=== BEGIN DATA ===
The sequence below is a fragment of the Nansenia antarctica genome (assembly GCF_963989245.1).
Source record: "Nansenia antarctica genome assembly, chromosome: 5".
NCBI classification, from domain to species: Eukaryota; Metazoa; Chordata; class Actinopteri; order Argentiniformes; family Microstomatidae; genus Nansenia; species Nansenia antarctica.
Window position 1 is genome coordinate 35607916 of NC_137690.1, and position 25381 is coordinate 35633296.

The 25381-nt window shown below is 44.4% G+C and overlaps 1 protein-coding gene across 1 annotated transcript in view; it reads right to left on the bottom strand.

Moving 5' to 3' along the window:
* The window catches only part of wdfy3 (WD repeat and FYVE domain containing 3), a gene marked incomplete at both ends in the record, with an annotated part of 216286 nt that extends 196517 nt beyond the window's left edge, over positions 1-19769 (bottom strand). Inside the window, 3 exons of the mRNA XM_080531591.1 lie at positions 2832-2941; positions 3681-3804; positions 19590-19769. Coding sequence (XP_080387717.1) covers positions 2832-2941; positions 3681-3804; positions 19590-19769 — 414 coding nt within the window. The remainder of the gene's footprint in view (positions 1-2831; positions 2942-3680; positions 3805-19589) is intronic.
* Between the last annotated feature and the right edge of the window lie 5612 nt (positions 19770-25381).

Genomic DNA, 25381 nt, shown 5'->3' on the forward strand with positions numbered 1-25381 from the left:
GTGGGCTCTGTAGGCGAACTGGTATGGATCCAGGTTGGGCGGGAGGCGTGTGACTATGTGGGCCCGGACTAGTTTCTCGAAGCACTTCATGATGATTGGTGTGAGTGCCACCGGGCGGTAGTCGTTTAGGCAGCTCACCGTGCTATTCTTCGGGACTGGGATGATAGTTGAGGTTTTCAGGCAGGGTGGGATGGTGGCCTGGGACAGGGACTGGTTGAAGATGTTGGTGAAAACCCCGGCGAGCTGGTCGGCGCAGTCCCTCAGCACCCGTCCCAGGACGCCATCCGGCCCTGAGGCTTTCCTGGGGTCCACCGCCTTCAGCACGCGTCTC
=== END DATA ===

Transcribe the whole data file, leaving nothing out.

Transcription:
The sequence below is a fragment of the Nansenia antarctica genome (assembly GCF_963989245.1).
Source record: "Nansenia antarctica genome assembly, chromosome: 5".
NCBI classification, from domain to species: Eukaryota; Metazoa; Chordata; class Actinopteri; order Argentiniformes; family Microstomatidae; genus Nansenia; species Nansenia antarctica.
Window position 1 is genome coordinate 35607916 of NC_137690.1, and position 25381 is coordinate 35633296.

The 25381-nt window shown below is 44.4% G+C and overlaps 1 protein-coding gene across 1 annotated transcript in view; it reads right to left on the bottom strand.

Moving 5' to 3' along the window:
* The window catches only part of wdfy3 (WD repeat and FYVE domain containing 3), a gene marked incomplete at both ends in the record, with an annotated part of 216286 nt that extends 196517 nt beyond the window's left edge, over positions 1-19769 (bottom strand). Inside the window, 3 exons of the mRNA XM_080531591.1 lie at positions 2832-2941; positions 3681-3804; positions 19590-19769. Coding sequence (XP_080387717.1) covers positions 2832-2941; positions 3681-3804; positions 19590-19769 — 414 coding nt within the window. The remainder of the gene's footprint in view (positions 1-2831; positions 2942-3680; positions 3805-19589) is intronic.
* Between the last annotated feature and the right edge of the window lie 5612 nt (positions 19770-25381).

Genomic DNA, 25381 nt, shown 5'->3' on the forward strand with positions numbered 1-25381 from the left:
GTGGGCTCTGTAGGCGAACTGGTATGGATCCAGGTTGGGCGGGAGGCGTGTGACTATGTGGGCCCGGACTAGTTTCTCGAAGCACTTCATGATGATTGGTGTGAGTGCCACCGGGCGGTAGTCGTTTAGGCAGCTCACCGTGCTATTCTTCGGGACTGGGATGATAGTTGAGGTTTTCAGGCAGGGTGGGATGGTGGCCTGGGACAGGGACTGGTTGAAGATGTTGGTGAAAACCCCGGCGAGCTGGTCGGCGCAGTCCCTCAGCACCCGTCCCAGGACGCCATCCGGCCCTGAGGCTTTCCTGGGGTCCACCGCCTTCAGCACGCGTCTC